• “finders,” “business brokers,” and other individuals or entities that engage in the following activities:
    • Finding investors or customers for, making referrals to, or splitting commissions with registered broker-dealers, investment companies (or mutual funds, including hedge funds) or other securities intermediaries;
    • Finding investment banking clients for registered broker-dealers;
    • Finding investors for “issuers” (entities issuing securities) even in a “consultant” capacity;
    • Engaging in, or finding investors for, venture capital or “angel” financings, including private placements;
    • Finding buyers and sellers of businesses (i.e., activities relating to mergers and acquisitions where securities are involved).

Included in this laundry list are also “persons that act as ‘placement agents’ for private placements of securities” and “persons that effect security transactions for the account of others for a fee, even when those other people are friends and family members.”

The SEC Guide suggests four questions that should be asked to determine whether an individual or entity is acting as a broker:

  • Do you participate in important parts of a securities transaction, including solicitation, negotiation or execution of the transaction?
  • Does your compensation for participation in the transaction depend upon, or is it related to, the outcome or size of the transaction or deal? Do you receive trailing commissions such as 12v-1 fees? Do you receive any other transaction-related compensation?
  • Are you otherwise engaged in the business of effecting or facilitating securities transactions?
  • Do you handle the securities or funds of others in connection with securities transactions?

A “yes” answer to any of these questions indicates that you may need to register as a broker.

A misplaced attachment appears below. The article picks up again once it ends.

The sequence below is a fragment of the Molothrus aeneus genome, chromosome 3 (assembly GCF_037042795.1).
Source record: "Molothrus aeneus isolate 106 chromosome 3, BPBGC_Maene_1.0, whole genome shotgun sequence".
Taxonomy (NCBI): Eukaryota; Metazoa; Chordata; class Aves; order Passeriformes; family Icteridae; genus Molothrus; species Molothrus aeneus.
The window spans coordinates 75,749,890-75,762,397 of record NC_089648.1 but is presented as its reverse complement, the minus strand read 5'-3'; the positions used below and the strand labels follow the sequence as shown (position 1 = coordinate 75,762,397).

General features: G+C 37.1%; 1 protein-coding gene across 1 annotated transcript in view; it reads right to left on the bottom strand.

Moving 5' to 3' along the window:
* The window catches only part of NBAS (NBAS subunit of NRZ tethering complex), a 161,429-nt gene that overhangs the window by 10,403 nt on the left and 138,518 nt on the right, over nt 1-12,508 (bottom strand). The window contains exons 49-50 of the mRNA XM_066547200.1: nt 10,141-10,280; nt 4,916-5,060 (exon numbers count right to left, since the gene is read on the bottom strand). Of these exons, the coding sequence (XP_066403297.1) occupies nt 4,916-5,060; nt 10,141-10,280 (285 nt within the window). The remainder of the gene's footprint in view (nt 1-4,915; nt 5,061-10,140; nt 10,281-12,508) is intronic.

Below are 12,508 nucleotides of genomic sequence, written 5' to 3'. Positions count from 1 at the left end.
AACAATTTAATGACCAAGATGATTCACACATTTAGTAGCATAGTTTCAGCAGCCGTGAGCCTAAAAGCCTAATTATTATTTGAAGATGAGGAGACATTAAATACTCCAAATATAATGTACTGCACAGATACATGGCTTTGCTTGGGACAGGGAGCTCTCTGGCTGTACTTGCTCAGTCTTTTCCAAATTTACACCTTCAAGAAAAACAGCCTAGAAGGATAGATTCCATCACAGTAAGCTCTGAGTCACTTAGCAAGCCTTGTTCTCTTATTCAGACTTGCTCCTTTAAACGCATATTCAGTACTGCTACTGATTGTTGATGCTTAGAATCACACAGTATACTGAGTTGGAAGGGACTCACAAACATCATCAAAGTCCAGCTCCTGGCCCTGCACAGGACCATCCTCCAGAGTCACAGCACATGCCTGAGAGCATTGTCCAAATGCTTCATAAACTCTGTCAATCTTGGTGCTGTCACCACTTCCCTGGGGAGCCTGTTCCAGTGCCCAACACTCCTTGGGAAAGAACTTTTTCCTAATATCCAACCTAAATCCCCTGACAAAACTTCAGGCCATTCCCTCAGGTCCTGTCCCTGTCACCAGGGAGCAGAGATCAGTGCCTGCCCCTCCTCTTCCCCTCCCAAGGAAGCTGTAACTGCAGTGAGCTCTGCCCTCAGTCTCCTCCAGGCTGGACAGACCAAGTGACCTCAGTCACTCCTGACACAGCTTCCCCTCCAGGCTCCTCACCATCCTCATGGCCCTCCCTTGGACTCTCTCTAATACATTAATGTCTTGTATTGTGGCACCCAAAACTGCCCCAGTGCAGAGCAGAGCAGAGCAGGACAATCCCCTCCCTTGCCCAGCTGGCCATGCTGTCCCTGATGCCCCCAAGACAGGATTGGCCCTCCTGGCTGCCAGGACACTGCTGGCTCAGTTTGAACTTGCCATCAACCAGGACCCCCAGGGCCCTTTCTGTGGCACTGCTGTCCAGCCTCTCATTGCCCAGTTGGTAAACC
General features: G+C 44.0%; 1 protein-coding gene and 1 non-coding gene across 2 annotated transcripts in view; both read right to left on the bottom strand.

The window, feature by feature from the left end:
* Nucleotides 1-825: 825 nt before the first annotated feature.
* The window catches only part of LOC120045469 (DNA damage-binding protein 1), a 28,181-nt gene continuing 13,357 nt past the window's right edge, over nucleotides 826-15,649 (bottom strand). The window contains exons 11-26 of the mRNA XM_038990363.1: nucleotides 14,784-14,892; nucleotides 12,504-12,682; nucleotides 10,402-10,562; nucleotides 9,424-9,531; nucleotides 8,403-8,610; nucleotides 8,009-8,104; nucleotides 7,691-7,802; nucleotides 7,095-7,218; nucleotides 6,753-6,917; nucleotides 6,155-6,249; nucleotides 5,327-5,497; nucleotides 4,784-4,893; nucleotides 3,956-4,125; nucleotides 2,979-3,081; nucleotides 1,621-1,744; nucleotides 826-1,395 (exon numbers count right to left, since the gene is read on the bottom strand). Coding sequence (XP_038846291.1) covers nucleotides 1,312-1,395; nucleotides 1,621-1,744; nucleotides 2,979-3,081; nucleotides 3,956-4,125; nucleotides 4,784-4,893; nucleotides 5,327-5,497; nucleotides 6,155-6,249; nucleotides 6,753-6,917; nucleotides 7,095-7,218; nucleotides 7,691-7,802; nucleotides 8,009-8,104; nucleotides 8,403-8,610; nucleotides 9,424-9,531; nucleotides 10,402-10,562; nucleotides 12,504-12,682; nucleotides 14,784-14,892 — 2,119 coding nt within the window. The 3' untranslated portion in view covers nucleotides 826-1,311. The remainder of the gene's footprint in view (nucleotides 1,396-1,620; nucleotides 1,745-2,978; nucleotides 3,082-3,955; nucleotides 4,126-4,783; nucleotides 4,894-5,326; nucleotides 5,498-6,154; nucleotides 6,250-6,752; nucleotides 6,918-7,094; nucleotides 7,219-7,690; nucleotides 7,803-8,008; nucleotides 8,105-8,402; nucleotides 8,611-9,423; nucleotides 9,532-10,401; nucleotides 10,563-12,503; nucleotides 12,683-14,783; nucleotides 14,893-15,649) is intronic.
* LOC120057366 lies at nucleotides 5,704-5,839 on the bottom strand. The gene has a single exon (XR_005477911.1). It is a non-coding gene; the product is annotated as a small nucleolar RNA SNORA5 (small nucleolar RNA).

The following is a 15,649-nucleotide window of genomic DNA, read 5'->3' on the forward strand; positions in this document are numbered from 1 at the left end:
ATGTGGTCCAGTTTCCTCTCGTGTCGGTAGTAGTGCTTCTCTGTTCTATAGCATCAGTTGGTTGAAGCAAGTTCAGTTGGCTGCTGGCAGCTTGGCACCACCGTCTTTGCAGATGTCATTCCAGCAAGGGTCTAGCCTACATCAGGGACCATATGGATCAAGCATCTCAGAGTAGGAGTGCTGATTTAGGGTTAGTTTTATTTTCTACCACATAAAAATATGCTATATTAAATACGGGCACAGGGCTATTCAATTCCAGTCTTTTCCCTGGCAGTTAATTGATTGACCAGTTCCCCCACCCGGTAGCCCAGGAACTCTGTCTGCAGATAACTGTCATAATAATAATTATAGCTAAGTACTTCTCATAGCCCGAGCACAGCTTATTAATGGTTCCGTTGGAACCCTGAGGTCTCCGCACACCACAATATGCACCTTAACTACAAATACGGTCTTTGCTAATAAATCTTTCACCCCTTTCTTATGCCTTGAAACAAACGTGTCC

With that test in mind, the answer to the broker registration question would appear to be clear — clear as mud, unfortunately. Black Street and its principal were ordered to pay, jointly and severally, disgorgement of $2,339,000, prejudgment interest of $283,737 and a civil money penalty of $500,000. The order does not break out the specific activities to which each of the disgorgement, interest and penalties were attributable.

Pepper Points

  • Private fund managers and other participants in the securities industry need to take their responsibilities under the Exchange Act seriously. The Exchange Act is, after all, a criminal statute. It speaks in terms of certain activity being “unlawful” unless certain conditions are met.
  • The notion that an RIA’s registered status under the Advisers Act somehow provides “cover” to the officers, directors and other employees to engage in activities that require a different license — namely, a broker-dealer license — is widely held but, unfortunately, not supported by the statutes or rules, practices or interpretive guidance issued by the SEC or its Staff. That is to say, if a manager of a private fund (that owns a portfolio company) participates materially in the solicitation, arranging and sale of portfolio company securities, and receives transaction-based compensation in exchange for or as a result of those services having been rendered, the recipient must be registered as a broker-dealer, and the individual participants must be licensed registered representatives and associated persons of that licensed broker-dealer.